A recent article by Deepak Chopra, M.D. and Alexander Tsiaras examined the effects of stress on the brain and provided several tips for dealing with stress effectively. Humans respond to stress with a powerful fight-or-flight reaction. Hormones are released in the body, causing the heart to pump faster resulting in a surge of energy. For most of human history, this emergency response was beneficial, enabling people to survive immediate physical threats, such as being attacked by a wild animal. But today, the stress in most people’s lives is caused by the psychological pressures of modern life. Daily challenges like a long commute or a difficult boss can activate stress hormones, and because these stressors don’t go away, the hormones don’t shut off. Instead of helping people survive, today the stress response can actually cause sickness. Chronic stress can harm the body in many ways. The stress hormone cortisol, has been linked to an increase in visceral fat around the organs. The accumulation of this type of fat is dangerous, since these fat cells actively secrete hormones which can disrupt the liver, pancreas and brain, causing problems such as insulin resistance, inflammation and metabolic syndrome. Chronic exposure to other stress hormones may also weaken the immune system, change the structure of some chromosomes, and damage the brain. Studies on mice have shown that chronic exposure to stress hormones can alter the physical structure of the brain in ways which effect memory, learning, and mood. Prolonged exposure to stress hormones caused dendrites, branch-like structures on nerve cells that send and receive signals, to shrink resulting in difficulties relaying signals across nerve cells. A study in 2011 also showed that rats with dendrites damaged by long term exposure to stress hormones had higher anxiety levels. Studies have also shown that exposure to stress hormones leads to general increases in the size of the hippocampus and decreases in the size of the amygdala, which is believed to be associated with increases in fear and general anxiety. Fortunately there are several ways to deal with stress and reduce its effect on the body and brain. Not everyone is equally vulnerable to stress, but once you determine what triggers your personal fight or flight response, the following tips can help you deal with stress.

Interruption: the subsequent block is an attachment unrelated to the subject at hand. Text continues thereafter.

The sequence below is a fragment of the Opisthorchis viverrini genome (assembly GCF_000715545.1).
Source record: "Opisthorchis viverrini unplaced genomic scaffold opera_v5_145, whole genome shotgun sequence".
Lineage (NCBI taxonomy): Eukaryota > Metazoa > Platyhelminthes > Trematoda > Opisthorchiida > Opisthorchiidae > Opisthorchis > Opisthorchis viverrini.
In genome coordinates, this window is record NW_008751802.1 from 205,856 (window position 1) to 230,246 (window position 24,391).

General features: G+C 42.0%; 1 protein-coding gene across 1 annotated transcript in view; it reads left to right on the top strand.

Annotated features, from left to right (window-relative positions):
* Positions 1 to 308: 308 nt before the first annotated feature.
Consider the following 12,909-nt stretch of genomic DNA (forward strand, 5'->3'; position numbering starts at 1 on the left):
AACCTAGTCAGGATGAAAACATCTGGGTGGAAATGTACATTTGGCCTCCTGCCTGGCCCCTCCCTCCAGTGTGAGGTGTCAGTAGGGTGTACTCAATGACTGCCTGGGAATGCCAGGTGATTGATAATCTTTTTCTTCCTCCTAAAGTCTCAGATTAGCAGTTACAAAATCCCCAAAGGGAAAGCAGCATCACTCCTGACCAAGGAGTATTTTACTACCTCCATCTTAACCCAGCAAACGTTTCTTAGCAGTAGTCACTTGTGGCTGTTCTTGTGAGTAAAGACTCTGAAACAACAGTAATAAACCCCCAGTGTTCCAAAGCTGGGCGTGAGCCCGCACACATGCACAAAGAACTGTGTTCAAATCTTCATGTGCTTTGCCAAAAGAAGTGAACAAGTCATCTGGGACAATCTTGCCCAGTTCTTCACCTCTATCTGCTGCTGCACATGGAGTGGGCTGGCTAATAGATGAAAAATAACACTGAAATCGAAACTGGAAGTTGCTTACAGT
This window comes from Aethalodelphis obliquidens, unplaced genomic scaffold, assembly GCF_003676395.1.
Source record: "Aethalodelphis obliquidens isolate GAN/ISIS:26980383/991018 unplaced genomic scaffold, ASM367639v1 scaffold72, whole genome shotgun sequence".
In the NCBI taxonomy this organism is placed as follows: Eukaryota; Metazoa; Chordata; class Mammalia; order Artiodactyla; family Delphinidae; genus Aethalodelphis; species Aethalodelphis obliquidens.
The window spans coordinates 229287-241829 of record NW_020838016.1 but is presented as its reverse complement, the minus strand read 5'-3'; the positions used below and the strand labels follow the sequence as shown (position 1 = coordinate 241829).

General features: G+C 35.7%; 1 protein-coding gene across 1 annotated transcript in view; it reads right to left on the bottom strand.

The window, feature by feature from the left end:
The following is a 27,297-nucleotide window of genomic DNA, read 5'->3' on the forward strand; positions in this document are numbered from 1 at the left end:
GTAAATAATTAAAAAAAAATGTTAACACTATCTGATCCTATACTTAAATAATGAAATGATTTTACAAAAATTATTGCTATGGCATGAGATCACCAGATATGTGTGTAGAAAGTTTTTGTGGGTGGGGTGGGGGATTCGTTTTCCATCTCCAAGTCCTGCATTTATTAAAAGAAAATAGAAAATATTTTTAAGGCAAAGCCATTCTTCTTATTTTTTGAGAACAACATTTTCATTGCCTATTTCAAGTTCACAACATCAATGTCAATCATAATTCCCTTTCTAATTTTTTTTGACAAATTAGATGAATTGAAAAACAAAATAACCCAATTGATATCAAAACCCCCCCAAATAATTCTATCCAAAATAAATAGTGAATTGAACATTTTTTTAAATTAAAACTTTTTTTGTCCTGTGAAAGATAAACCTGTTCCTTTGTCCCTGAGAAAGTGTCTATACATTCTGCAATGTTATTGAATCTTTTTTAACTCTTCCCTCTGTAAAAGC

1. Resolve the stressful situation if possible: Not every source of stress is within your control but it is important to resolve all the stressors which are.
2. Spend time with loved ones and cultivate healthy relationships: Research shows that socializing has many mental health benefits and can prevent negative feelings linked with stress.
3. Do an activity you enjoy: Adding an extra activity which you truly like can help you deal with other more demanding tasks.
4. Try relaxation techniques: Practices such as yoga, tai chi, and meditation can lead to increased feelings of calm and focus, which take your mind off of outside stresses.
5. Exercise regularly: Staying active can help you relax and is shown to aid in turning off the stress response responsible for stress hormone secretion.
6. Get enough sleep: Those who get enough sleep and feel well rested are more capable of calmly dealing with stressful situations.
7. Eat a healthy diet: Fruits, vegetables, and low-fat protein provide the body with the nutrients it needs to effectively deal with stress.
8. Appreciate the good things: Focusing on the positive rather than the negative has shown to be an effective technique for lowering stress hormone levels in the body.
9. Laugh: Research has suggested that laughing has a stress alleviating effect on the body, reducing heart rate, respiratory rate, and muscle tension.
Seek professional counseling: If you feel that you are at risk for serious health problems due to stress, a trained professional can help you learn to deal with stress more effectively.